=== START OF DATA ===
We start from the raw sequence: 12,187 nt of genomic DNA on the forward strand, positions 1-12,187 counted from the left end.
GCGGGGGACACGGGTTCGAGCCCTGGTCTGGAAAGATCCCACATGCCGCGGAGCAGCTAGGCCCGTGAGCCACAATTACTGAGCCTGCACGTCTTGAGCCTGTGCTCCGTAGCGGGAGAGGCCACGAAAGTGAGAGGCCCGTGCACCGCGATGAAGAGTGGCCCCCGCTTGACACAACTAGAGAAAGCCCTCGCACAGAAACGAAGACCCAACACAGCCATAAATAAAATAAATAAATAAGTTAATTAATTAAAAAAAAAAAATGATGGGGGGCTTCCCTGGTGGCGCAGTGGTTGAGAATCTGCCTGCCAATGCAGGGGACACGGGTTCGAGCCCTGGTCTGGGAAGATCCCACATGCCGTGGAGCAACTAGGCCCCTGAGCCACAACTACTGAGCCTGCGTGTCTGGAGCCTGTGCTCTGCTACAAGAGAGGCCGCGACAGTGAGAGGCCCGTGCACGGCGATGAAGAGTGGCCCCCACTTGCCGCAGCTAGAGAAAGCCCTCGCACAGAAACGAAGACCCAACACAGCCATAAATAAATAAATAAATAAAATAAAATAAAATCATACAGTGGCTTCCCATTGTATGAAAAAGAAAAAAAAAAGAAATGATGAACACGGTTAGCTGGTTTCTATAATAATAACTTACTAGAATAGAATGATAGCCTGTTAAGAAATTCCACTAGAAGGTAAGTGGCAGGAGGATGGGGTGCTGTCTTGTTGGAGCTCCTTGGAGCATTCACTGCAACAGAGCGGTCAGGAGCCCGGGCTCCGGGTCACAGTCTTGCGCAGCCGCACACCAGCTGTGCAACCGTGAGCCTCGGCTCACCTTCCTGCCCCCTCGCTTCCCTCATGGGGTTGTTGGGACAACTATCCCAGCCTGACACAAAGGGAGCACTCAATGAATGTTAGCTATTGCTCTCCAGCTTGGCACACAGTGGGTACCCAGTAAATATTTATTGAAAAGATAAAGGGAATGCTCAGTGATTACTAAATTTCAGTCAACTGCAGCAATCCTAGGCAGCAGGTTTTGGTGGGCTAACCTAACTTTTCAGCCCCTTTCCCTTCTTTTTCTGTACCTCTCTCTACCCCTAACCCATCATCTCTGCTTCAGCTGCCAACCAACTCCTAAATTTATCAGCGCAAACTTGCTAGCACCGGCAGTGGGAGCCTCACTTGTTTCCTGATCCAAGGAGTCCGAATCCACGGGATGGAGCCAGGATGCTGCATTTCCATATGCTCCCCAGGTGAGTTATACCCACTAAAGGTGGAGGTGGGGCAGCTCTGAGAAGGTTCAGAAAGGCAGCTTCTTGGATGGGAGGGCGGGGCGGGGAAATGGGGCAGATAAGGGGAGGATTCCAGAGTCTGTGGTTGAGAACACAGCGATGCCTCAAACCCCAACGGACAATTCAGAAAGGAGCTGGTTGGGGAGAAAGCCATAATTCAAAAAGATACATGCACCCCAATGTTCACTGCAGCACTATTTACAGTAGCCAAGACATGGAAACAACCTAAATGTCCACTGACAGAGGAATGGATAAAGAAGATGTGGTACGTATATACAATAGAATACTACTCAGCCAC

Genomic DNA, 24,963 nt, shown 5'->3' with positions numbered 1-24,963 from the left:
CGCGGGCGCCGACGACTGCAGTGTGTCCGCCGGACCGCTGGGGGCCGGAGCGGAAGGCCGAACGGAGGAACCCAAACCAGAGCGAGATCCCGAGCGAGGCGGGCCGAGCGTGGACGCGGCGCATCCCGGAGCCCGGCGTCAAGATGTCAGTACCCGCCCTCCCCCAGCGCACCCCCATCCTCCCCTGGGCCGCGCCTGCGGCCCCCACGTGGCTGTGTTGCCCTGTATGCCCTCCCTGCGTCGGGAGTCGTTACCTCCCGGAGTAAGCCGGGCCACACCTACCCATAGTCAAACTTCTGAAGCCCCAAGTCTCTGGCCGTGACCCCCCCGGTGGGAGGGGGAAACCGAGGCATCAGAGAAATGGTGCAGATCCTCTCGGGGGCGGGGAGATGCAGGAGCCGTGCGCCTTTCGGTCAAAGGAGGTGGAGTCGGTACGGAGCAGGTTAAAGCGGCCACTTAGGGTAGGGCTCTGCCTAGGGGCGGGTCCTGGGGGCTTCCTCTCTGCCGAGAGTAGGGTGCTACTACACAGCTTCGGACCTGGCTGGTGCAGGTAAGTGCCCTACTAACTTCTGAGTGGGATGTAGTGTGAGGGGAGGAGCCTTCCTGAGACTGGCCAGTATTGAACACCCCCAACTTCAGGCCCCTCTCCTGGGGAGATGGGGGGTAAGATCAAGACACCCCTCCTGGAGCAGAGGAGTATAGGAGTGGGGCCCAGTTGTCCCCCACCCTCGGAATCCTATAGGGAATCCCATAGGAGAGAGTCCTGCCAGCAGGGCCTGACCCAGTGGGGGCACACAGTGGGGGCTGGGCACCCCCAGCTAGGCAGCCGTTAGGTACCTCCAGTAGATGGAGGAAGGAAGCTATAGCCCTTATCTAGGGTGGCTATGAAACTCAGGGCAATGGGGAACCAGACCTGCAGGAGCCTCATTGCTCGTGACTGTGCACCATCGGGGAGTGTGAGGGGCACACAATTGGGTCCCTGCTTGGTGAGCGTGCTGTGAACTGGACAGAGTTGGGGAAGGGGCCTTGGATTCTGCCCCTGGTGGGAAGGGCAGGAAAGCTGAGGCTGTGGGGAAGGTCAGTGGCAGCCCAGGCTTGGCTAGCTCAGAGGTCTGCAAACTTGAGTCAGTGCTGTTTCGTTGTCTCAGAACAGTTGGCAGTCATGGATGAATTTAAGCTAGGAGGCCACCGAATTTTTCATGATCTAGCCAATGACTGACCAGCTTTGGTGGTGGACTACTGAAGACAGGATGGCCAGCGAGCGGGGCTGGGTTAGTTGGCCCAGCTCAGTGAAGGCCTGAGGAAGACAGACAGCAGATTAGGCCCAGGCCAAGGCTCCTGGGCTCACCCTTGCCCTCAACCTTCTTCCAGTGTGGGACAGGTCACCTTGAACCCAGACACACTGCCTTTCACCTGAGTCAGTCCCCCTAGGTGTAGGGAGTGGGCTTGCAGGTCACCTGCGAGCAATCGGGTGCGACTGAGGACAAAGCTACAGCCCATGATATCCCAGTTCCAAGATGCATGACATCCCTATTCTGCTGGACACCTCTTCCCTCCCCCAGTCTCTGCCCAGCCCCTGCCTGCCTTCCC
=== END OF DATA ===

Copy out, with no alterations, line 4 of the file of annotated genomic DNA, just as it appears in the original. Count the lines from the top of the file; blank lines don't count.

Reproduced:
CGCGGGCGCCGACGACTGCAGTGTGTCCGCCGGACCGCTGGGGGCCGGAGCGGAAGGCCGAACGGAGGAACCCAAACCAGAGCGAGATCCCGAGCGAGGCGGGCCGAGCGTGGACGCGGCGCATCCCGGAGCCCGGCGTCAAGATGTCAGTACCCGCCCTCCCCCAGCGCACCCCCATCCTCCCCTGGGCCGCGCCTGCGGCCCCCACGTGGCTGTGTTGCCCTGTATGCCCTCCCTGCGTCGGGAGTCGTTACCTCCCGGAGTAAGCCGGGCCACACCTACCCATAGTCAAACTTCTGAAGCCCCAAGTCTCTGGCCGTGACCCCCCCGGTGGGAGGGGGAAACCGAGGCATCAGAGAAATGGTGCAGATCCTCTCGGGGGCGGGGAGATGCAGGAGCCGTGCGCCTTTCGGTCAAAGGAGGTGGAGTCGGTACGGAGCAGGTTAAAGCGGCCACTTAGGGTAGGGCTCTGCCTAGGGGCGGGTCCTGGGGGCTTCCTCTCTGCCGAGAGTAGGGTGCTACTACACAGCTTCGGACCTGGCTGGTGCAGGTAAGTGCCCTACTAACTTCTGAGTGGGATGTAGTGTGAGGGGAGGAGCCTTCCTGAGACTGGCCAGTATTGAACACCCCCAACTTCAGGCCCCTCTCCTGGGGAGATGGGGGGTAAGATCAAGACACCCCTCCTGGAGCAGAGGAGTATAGGAGTGGGGCCCAGTTGTCCCCCACCCTCGGAATCCTATAGGGAATCCCATAGGAGAGAGTCCTGCCAGCAGGGCCTGACCCAGTGGGGGCACACAGTGGGGGCTGGGCACCCCCAGCTAGGCAGCCGTTAGGTACCTCCAGTAGATGGAGGAAGGAAGCTATAGCCCTTATCTAGGGTGGCTATGAAACTCAGGGCAATGGGGAACCAGACCTGCAGGAGCCTCATTGCTCGTGACTGTGCACCATCGGGGAGTGTGAGGGGCACACAATTGGGTCCCTGCTTGGTGAGCGTGCTGTGAACTGGACAGAGTTGGGGAAGGGGCCTTGGATTCTGCCCCTGGTGGGAAGGGCAGGAAAGCTGAGGCTGTGGGGAAGGTCAGTGGCAGCCCAGGCTTGGCTAGCTCAGAGGTCTGCAAACTTGAGTCAGTGCTGTTTCGTTGTCTCAGAACAGTTGGCAGTCATGGATGAATTTAAGCTAGGAGGCCACCGAATTTTTCATGATCTAGCCAATGACTGACCAGCTTTGGTGGTGGACTACTGAAGACAGGATGGCCAGCGAGCGGGGCTGGGTTAGTTGGCCCAGCTCAGTGAAGGCCTGAGGAAGACAGACAGCAGATTAGGCCCAGGCCAAGGCTCCTGGGCTCACCCTTGCCCTCAACCTTCTTCCAGTGTGGGACAGGTCACCTTGAACCCAGACACACTGCCTTTCACCTGAGTCAGTCCCCCTAGGTGTAGGGAGTGGGCTTGCAGGTCACCTGCGAGCAATCGGGTGCGACTGAGGACAAAGCTACAGCCCATGATATCCCAGTTCCAAGATGCATGACATCCCTATTCTGCTGGACACCTCTTCCCTCCCCCAGTCTCTGCCCAGCCCCTGCCTGCCTTCCC